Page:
Missing

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Take me back in time a year,
before we lost our stars
The place was very different and
We still had Alan Rickman
And gods they fell to earth, perhaps from Mars.

Let me be back there again, when Richard Adams wrote
A planet with Dave Brubek meant
we still had time-out music
And Charon still had spaces on his boat.

Would that I could travel there, back to the past so rich
When Wilder’s Genes lit up the screen
And Garry Marshall was still here
And Ali fought his fight out of the ring.

We would share the air with them; their artistry we’d keep
Then Harper Lee’d write number three
There’d be two more in ELP;
Guitars would sing – they wouldn’t need to weep.

On Christmas Day George turned a different corner at the end
Choose Life he said, but died in bed
So musically thoroughbred
A loss so hard for us to comprehend

Postcards were sent from the edge
A life so unrestrained
A daughter died, a mother cried
And due to all the pain inside
She left to join her girl, to sing in rain.

I wish that I could write us there
Let Cohen’s days return
Erasing all the loss this year
So Doves won’t cry their purple tears
But me, I am no Caroline Aherne. image

Santa, Maybe.

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I’d really love that Santa Claus
To do my shopping and my chores
Perhaps he’d even make a brew
And fill the car with petrol, too
Or maybe he could bake the pies
To keep me fat with sweet supplies
And while he’s at it he could bring
An end to people’s suffering
Perhaps he’ll stop the greed and hate
And start the love, for goodness’ sake
But something small would do for now;
The quiet ones are just as loud
The sound of many voices peal
From Santa – who might just be real
A unifying, big fat bloke
A symbol of a winter’s hope
So now I have a single wish
I’ll whisper it, and it is this:
Oh, please bring homeless folk indoors
I’d really love that, Santa Claus.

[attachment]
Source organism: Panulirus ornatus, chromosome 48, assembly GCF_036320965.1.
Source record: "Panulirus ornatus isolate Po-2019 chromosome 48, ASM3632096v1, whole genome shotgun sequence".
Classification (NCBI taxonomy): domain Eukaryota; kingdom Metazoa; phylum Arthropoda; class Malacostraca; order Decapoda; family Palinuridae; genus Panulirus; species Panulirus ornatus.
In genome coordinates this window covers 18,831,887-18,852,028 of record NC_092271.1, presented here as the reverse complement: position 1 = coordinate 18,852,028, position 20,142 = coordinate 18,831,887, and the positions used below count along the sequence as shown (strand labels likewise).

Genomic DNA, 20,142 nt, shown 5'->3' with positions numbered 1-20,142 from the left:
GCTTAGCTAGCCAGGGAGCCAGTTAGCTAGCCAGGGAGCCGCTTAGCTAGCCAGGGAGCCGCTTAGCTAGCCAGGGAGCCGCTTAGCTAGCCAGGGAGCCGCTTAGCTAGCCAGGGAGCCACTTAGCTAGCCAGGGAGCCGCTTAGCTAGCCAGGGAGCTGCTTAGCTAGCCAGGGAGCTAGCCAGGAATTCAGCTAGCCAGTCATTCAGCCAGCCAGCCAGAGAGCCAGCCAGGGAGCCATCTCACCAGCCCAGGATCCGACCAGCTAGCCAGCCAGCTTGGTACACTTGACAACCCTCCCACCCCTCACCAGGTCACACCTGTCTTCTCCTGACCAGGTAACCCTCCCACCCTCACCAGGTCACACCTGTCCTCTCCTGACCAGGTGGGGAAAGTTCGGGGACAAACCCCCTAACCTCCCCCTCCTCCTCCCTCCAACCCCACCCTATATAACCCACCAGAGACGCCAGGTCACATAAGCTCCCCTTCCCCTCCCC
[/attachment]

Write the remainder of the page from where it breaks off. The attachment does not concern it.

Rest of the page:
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BLOODWOOD

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BLOODWOOD

Everything bleeds here, from trees through to bodies, in this wonderful, horrible, story-filled forest. With Blood underfoot and with pus overhead, it’s a place of the stickiest, sappiest red.
But in fact it’s a place where your suffering’s good; for all pain is a virtue right here in Bloodwood. Here all murders and meltdowns are forms of release, our anxiety’s why there’s a calming, a peace.
We will write of our life or imagine, invent – all the hues, black and white, accidental or meant. All the stuff from the past and the words from folks’ heads, whether rough or perfected we’ll curl up in bed with their books, writ in blood, as the best horrors are – as ink pours itself in to each page, verse and bar…for their words they are songs and we dance to their tune, on a dry crispy morning or damp afternoon.
For a book’s more than paper to writers, you see – for what’s paper but wasted and shaven old trees?
It’s the words that are us and as WE are the words, well – watch life turn to dust as we make your blood curdle.
We will kill and we’ll scar and let battle commence as we can’t go too far, we can’t stay on that fence
There’s no line any more as we’ve already crossed it, inhibition’s a bore
– out the window we’ve tossed it
And dear readers, for you, writing’s never a bother
It’s no chore to explore this Bloodwood filled with horror
So whatever you read, or whatever you write
Have a wonderful time with your stories tonight.

 

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Gable End

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Eternity has passed since you escaped; infinity since we were meant to be. We’d watched the hours and we’d anticipated countdowns to togetherness, so real.
Four decades each had we to replicate; to live again and from ourselves be born – unfinished futures shared infinite fate and static blackness hid a love so warm.
Two persons new, one couple left to fate; foundations laid in poetry and word. The mortar ruined – too wet to be embraced; our house it fell as sonnets went unheard.

For all we were, we loved our universe; a blessing and a fucked-up little curse.